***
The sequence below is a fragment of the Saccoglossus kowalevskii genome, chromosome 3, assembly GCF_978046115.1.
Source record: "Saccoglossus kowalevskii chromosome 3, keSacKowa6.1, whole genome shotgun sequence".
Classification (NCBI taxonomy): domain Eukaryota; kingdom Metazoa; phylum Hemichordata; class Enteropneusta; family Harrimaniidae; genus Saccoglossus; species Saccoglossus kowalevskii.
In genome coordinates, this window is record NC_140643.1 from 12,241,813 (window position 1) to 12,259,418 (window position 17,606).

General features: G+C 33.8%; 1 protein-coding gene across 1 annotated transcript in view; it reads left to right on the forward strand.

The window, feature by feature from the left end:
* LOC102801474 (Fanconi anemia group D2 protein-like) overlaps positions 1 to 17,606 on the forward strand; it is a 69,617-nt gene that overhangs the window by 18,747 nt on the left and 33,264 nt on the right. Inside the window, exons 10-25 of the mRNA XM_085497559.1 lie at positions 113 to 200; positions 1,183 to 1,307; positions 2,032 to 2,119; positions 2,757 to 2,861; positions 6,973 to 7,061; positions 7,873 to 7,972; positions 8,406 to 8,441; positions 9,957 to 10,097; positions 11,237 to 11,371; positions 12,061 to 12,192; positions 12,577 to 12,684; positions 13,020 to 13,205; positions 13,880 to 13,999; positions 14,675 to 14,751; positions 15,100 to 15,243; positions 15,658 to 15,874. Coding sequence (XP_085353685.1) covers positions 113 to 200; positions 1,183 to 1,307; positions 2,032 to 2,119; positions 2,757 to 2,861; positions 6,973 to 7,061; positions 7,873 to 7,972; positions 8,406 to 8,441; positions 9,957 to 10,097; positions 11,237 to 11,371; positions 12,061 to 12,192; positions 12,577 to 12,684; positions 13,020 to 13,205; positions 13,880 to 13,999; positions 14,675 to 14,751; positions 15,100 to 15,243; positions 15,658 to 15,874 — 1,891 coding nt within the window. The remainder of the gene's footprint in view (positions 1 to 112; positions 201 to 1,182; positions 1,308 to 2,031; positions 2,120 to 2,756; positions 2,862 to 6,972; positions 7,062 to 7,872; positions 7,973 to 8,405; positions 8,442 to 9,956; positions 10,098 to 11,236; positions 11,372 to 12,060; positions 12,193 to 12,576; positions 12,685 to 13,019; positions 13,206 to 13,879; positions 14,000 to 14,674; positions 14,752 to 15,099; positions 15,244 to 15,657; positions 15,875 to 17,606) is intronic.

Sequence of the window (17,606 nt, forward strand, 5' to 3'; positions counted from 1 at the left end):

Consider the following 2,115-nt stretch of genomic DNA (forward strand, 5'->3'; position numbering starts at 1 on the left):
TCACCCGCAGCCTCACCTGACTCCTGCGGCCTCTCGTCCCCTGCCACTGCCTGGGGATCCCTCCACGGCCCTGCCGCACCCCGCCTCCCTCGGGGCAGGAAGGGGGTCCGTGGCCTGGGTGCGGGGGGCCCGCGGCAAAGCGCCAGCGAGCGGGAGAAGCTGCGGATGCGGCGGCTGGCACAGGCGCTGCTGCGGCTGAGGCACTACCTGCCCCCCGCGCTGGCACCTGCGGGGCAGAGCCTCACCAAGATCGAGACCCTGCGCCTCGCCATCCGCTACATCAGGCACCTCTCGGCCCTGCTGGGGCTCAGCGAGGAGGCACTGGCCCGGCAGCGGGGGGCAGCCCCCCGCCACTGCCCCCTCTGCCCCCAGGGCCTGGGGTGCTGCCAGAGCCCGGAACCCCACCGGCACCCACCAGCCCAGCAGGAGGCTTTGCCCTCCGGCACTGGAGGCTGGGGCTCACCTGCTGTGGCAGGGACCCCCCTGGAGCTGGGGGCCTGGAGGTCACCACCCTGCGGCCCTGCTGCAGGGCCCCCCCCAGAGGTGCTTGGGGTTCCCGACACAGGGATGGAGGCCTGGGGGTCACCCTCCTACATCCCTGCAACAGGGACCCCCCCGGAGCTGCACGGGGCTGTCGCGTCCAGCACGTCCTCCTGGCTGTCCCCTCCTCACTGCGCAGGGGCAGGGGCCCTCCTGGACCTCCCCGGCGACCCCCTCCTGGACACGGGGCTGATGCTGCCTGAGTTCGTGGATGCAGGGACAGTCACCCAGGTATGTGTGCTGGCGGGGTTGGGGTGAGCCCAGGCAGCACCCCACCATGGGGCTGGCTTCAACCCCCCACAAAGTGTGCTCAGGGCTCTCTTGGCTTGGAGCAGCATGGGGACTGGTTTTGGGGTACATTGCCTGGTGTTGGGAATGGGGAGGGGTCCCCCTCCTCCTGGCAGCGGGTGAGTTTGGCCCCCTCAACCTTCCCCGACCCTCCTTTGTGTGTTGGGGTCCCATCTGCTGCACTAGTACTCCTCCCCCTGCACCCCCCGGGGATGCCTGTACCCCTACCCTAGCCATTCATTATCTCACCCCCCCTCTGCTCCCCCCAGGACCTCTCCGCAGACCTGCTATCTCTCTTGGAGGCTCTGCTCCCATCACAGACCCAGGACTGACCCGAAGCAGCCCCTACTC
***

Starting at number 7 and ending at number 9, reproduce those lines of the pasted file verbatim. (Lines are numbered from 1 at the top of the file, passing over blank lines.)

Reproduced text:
* LOC102801474 (Fanconi anemia group D2 protein-like) overlaps positions 1 to 17,606 on the forward strand; it is a 69,617-nt gene that overhangs the window by 18,747 nt on the left and 33,264 nt on the right. Inside the window, exons 10-25 of the mRNA XM_085497559.1 lie at positions 113 to 200; positions 1,183 to 1,307; positions 2,032 to 2,119; positions 2,757 to 2,861; positions 6,973 to 7,061; positions 7,873 to 7,972; positions 8,406 to 8,441; positions 9,957 to 10,097; positions 11,237 to 11,371; positions 12,061 to 12,192; positions 12,577 to 12,684; positions 13,020 to 13,205; positions 13,880 to 13,999; positions 14,675 to 14,751; positions 15,100 to 15,243; positions 15,658 to 15,874. Coding sequence (XP_085353685.1) covers positions 113 to 200; positions 1,183 to 1,307; positions 2,032 to 2,119; positions 2,757 to 2,861; positions 6,973 to 7,061; positions 7,873 to 7,972; positions 8,406 to 8,441; positions 9,957 to 10,097; positions 11,237 to 11,371; positions 12,061 to 12,192; positions 12,577 to 12,684; positions 13,020 to 13,205; positions 13,880 to 13,999; positions 14,675 to 14,751; positions 15,100 to 15,243; positions 15,658 to 15,874 — 1,891 coding nt within the window. The remainder of the gene's footprint in view (positions 1 to 112; positions 201 to 1,182; positions 1,308 to 2,031; positions 2,120 to 2,756; positions 2,862 to 6,972; positions 7,062 to 7,872; positions 7,973 to 8,405; positions 8,442 to 9,956; positions 10,098 to 11,236; positions 11,372 to 12,060; positions 12,193 to 12,576; positions 12,685 to 13,019; positions 13,206 to 13,879; positions 14,000 to 14,674; positions 14,752 to 15,099; positions 15,244 to 15,657; positions 15,875 to 17,606) is intronic.

Sequence of the window (17,606 nt, forward strand, 5' to 3'; positions counted from 1 at the left end):

Consider the following 2,115-nt stretch of genomic DNA (forward strand, 5'->3'; position numbering starts at 1 on the left):